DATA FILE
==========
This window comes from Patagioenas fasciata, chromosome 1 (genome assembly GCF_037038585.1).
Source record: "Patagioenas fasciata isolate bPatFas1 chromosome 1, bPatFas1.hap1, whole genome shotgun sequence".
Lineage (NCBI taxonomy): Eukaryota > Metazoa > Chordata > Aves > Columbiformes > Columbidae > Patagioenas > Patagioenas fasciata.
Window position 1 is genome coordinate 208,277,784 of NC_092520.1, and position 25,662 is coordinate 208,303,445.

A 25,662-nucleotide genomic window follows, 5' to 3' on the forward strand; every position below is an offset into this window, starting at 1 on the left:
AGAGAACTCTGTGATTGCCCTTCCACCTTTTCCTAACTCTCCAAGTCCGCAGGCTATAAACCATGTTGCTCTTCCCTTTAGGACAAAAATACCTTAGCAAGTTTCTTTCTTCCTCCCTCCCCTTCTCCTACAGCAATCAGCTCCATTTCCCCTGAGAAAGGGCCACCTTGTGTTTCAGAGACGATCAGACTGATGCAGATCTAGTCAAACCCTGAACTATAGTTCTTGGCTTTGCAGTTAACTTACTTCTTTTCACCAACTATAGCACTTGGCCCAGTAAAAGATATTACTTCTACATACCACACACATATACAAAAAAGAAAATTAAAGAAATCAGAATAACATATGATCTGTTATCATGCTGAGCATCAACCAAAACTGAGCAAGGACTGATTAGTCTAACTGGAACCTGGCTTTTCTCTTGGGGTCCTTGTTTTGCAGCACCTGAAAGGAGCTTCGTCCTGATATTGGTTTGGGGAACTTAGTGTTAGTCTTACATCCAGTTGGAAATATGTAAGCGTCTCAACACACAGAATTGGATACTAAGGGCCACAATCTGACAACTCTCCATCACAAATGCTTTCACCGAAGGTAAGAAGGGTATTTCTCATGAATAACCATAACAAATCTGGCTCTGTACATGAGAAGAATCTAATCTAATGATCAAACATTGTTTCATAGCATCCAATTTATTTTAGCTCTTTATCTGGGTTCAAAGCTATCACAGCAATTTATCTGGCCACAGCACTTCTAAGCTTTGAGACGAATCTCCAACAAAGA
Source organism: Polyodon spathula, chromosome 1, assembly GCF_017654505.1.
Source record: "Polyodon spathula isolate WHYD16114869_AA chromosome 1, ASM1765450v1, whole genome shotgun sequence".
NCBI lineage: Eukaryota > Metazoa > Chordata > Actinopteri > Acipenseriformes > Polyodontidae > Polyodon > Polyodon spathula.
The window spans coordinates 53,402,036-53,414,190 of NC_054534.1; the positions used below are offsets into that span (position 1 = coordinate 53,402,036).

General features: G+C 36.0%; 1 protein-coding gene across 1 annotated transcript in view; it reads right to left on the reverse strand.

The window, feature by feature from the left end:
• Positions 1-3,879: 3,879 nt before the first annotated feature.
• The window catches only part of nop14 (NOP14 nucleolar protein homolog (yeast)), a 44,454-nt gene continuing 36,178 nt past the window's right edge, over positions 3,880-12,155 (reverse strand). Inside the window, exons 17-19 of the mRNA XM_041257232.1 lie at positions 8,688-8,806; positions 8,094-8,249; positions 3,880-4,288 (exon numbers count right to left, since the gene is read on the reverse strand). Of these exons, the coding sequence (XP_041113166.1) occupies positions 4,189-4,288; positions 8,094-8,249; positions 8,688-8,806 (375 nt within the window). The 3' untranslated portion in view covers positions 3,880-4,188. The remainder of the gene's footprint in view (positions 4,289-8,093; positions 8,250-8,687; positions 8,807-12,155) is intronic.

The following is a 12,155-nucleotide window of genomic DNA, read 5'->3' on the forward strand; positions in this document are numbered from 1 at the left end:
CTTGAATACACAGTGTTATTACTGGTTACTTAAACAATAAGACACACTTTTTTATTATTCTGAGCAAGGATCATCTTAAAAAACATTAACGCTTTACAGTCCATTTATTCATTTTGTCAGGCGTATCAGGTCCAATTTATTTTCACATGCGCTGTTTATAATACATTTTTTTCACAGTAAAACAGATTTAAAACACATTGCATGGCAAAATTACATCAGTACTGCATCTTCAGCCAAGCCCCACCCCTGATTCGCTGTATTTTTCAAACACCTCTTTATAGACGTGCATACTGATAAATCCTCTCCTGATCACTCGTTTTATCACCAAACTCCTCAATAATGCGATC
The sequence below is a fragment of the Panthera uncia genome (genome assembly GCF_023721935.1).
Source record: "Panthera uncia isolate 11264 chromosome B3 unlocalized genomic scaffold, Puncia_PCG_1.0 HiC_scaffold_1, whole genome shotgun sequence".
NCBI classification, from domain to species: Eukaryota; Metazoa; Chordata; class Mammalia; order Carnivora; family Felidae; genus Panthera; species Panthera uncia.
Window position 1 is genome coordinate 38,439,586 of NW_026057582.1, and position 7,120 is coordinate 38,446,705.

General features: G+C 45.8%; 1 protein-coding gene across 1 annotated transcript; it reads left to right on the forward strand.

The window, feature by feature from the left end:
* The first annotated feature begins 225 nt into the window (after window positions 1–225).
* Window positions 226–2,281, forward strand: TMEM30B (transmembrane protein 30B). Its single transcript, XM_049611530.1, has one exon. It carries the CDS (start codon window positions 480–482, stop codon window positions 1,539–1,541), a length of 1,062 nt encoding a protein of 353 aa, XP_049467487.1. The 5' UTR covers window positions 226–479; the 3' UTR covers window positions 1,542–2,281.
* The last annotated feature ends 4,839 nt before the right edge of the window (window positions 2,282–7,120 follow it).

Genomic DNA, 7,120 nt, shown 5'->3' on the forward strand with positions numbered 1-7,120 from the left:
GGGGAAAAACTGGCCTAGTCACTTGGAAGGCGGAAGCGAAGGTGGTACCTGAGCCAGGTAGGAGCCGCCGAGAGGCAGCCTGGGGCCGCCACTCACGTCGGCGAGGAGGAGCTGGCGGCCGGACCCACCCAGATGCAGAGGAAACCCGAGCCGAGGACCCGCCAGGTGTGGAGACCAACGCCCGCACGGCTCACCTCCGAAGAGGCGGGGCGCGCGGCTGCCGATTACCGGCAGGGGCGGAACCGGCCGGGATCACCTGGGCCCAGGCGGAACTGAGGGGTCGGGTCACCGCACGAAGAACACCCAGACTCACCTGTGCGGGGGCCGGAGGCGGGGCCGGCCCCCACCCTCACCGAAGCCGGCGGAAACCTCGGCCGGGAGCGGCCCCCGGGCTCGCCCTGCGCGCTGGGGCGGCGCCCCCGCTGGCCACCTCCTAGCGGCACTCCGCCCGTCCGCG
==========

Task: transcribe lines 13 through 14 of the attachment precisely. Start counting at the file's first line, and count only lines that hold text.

• Positions 1-3,879: 3,879 nt before the first annotated feature.
• The window catches only part of nop14 (NOP14 nucleolar protein homolog (yeast)), a 44,454-nt gene continuing 36,178 nt past the window's right edge, over positions 3,880-12,155 (reverse strand). Inside the window, exons 17-19 of the mRNA XM_041257232.1 lie at positions 8,688-8,806; positions 8,094-8,249; positions 3,880-4,288 (exon numbers count right to left, since the gene is read on the reverse strand). Of these exons, the coding sequence (XP_041113166.1) occupies positions 4,189-4,288; positions 8,094-8,249; positions 8,688-8,806 (375 nt within the window). The 3' untranslated portion in view covers positions 3,880-4,188. The remainder of the gene's footprint in view (positions 4,289-8,093; positions 8,250-8,687; positions 8,807-12,155) is intronic.